Once the counterions, such as Ca2+, are dissolved from cement particles into the double electrode layers of asphalt emulsion, along with the consumption of water during PC hydration process, the asphalt emulsion would demulsify. This would result in the formation of aggregation of asphalt particles or the formation of asphalt membrane. Due to the surfaces of cement particles covered by asphalt as a membrane, the ions releasing from the cement particles and the deposition reactions of the cement particles were hindered.

4 Conclusions

  1. 1.

    The set time of PC was prolonged with increased A/C.

     
  2. 2.

    The heat of the cement hydration was delayed with increased A/C, and so did set time of the CAM paste.

     
  3. 3.

    During the early hydration period, the electrical resistivity of fresh CAM paste was higher than that of the pure PC paste; but later, at the accelerated hydration period, it was lower.

     
  4. 4.

    The possible retardation mechanisms by which the anionic asphalt emulsion influences the PC hydration are (i) the active sites of aluminate phase and some silicate phases could have been occupied by asphalt emulsion particles through anionic emulsifier via electrostatic interaction and (ii) the surface of cement particles might have been covered by a layer of asphalt membrane due to the demulsification of asphalt emulsion.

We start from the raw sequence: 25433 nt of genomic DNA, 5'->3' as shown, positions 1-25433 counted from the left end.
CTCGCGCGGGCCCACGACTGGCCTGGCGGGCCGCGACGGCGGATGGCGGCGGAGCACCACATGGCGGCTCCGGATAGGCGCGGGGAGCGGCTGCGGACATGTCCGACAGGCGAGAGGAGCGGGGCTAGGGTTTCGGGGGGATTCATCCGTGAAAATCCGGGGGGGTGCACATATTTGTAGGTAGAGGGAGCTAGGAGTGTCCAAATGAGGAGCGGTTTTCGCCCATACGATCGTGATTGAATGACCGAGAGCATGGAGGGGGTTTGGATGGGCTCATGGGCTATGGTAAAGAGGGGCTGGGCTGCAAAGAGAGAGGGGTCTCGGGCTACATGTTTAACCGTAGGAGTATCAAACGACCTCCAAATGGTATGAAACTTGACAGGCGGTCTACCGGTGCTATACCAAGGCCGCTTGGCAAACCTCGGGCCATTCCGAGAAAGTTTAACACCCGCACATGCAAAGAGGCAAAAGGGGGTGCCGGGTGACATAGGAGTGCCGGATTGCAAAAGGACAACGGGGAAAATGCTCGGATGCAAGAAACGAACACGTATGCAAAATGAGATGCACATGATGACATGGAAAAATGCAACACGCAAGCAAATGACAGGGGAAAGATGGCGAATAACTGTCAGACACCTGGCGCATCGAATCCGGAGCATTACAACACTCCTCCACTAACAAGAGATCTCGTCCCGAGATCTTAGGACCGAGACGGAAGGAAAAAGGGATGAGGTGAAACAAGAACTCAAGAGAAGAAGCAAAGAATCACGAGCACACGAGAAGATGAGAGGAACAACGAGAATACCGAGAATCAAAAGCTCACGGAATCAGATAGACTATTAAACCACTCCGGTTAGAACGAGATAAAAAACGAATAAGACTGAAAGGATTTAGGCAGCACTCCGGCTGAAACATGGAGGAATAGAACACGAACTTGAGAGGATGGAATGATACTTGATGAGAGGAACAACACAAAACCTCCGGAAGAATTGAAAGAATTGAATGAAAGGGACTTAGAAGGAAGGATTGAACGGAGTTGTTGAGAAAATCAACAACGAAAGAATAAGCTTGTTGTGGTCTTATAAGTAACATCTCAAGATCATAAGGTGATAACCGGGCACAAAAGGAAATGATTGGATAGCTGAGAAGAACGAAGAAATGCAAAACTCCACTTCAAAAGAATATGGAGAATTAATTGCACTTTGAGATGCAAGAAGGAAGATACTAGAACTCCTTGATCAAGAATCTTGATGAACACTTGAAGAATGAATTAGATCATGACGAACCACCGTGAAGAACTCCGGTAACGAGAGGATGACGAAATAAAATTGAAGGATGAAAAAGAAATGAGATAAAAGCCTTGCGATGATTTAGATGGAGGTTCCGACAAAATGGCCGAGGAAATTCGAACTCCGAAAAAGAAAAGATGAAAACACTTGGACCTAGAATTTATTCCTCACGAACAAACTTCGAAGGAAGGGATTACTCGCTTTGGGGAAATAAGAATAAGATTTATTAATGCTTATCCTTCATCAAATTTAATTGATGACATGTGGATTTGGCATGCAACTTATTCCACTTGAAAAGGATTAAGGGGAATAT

Notes

Acknowledgments

The present study is a part of the research project supported by the National Natural Science Foundation of China (No.51708483). This paper is modified from a part of publication of Ref. [3].

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Copyright information

© Springer International Publishing AG, part of Springer Nature 2018

Authors and Affiliations

  1. 1.Jiangsu Research Institute of Building Science Co., LtdNanjingChina
  2. 2.Department of Civil, Construction, and Environmental EngineeringIowa State UniversityAmesUSA
  3. 3.College of Civil Science and EngineeringYangzhou UniversityYangzhouChina